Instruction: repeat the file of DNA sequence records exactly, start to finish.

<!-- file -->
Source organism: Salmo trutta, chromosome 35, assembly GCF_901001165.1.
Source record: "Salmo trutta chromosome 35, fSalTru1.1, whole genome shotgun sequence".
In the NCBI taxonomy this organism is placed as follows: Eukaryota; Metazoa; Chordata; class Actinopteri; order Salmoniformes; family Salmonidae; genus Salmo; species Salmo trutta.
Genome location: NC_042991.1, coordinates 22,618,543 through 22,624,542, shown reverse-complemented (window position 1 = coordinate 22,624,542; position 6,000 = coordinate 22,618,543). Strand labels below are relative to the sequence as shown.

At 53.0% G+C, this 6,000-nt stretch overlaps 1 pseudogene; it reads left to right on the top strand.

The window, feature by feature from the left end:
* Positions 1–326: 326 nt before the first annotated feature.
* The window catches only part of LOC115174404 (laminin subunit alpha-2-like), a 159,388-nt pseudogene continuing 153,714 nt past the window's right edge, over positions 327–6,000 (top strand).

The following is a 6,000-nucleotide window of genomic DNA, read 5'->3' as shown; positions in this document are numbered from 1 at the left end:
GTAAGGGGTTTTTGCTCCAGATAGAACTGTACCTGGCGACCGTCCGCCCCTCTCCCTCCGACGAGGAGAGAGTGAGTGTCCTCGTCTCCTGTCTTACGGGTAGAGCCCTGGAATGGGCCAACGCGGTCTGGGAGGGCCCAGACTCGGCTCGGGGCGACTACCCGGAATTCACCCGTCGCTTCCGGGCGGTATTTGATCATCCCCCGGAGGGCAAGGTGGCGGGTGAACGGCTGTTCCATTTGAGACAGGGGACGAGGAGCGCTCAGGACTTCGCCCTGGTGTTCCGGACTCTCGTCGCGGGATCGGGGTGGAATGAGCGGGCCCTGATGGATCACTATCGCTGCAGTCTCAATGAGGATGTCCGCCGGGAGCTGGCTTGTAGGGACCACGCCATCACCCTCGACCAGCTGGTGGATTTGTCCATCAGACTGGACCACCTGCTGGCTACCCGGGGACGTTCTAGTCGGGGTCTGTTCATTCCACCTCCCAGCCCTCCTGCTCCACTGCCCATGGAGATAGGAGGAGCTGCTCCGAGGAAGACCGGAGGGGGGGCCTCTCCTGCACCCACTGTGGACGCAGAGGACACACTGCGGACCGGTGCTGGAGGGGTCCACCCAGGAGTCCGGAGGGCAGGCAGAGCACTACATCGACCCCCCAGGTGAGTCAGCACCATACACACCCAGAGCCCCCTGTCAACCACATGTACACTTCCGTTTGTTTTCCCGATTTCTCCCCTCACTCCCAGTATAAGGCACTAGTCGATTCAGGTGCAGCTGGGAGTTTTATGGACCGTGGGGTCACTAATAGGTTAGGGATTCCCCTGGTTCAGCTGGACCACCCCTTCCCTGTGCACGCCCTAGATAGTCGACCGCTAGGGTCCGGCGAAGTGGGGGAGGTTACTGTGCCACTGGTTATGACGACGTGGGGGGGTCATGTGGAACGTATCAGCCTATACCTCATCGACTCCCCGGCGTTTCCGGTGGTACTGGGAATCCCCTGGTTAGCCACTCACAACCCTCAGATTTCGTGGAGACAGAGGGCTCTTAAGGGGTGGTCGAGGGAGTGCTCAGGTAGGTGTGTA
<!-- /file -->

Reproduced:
Source organism: Salmo trutta, chromosome 35, assembly GCF_901001165.1.
Source record: "Salmo trutta chromosome 35, fSalTru1.1, whole genome shotgun sequence".
In the NCBI taxonomy this organism is placed as follows: Eukaryota; Metazoa; Chordata; class Actinopteri; order Salmoniformes; family Salmonidae; genus Salmo; species Salmo trutta.
Genome location: NC_042991.1, coordinates 22,618,543 through 22,624,542, shown reverse-complemented (window position 1 = coordinate 22,624,542; position 6,000 = coordinate 22,618,543). Strand labels below are relative to the sequence as shown.

At 53.0% G+C, this 6,000-nt stretch overlaps 1 pseudogene; it reads left to right on the top strand.

The window, feature by feature from the left end:
* Positions 1–326: 326 nt before the first annotated feature.
* The window catches only part of LOC115174404 (laminin subunit alpha-2-like), a 159,388-nt pseudogene continuing 153,714 nt past the window's right edge, over positions 327–6,000 (top strand).

The following is a 6,000-nucleotide window of genomic DNA, read 5'->3' as shown; positions in this document are numbered from 1 at the left end:
GTAAGGGGTTTTTGCTCCAGATAGAACTGTACCTGGCGACCGTCCGCCCCTCTCCCTCCGACGAGGAGAGAGTGAGTGTCCTCGTCTCCTGTCTTACGGGTAGAGCCCTGGAATGGGCCAACGCGGTCTGGGAGGGCCCAGACTCGGCTCGGGGCGACTACCCGGAATTCACCCGTCGCTTCCGGGCGGTATTTGATCATCCCCCGGAGGGCAAGGTGGCGGGTGAACGGCTGTTCCATTTGAGACAGGGGACGAGGAGCGCTCAGGACTTCGCCCTGGTGTTCCGGACTCTCGTCGCGGGATCGGGGTGGAATGAGCGGGCCCTGATGGATCACTATCGCTGCAGTCTCAATGAGGATGTCCGCCGGGAGCTGGCTTGTAGGGACCACGCCATCACCCTCGACCAGCTGGTGGATTTGTCCATCAGACTGGACCACCTGCTGGCTACCCGGGGACGTTCTAGTCGGGGTCTGTTCATTCCACCTCCCAGCCCTCCTGCTCCACTGCCCATGGAGATAGGAGGAGCTGCTCCGAGGAAGACCGGAGGGGGGGCCTCTCCTGCACCCACTGTGGACGCAGAGGACACACTGCGGACCGGTGCTGGAGGGGTCCACCCAGGAGTCCGGAGGGCAGGCAGAGCACTACATCGACCCCCCAGGTGAGTCAGCACCATACACACCCAGAGCCCCCTGTCAACCACATGTACACTTCCGTTTGTTTTCCCGATTTCTCCCCTCACTCCCAGTATAAGGCACTAGTCGATTCAGGTGCAGCTGGGAGTTTTATGGACCGTGGGGTCACTAATAGGTTAGGGATTCCCCTGGTTCAGCTGGACCACCCCTTCCCTGTGCACGCCCTAGATAGTCGACCGCTAGGGTCCGGCGAAGTGGGGGAGGTTACTGTGCCACTGGTTATGACGACGTGGGGGGGTCATGTGGAACGTATCAGCCTATACCTCATCGACTCCCCGGCGTTTCCGGTGGTACTGGGAATCCCCTGGTTAGCCACTCACAACCCTCAGATTTCGTGGAGACAGAGGGCTCTTAAGGGGTGGTCGAGGGAGTGCTCAGGTAGGTGTGTA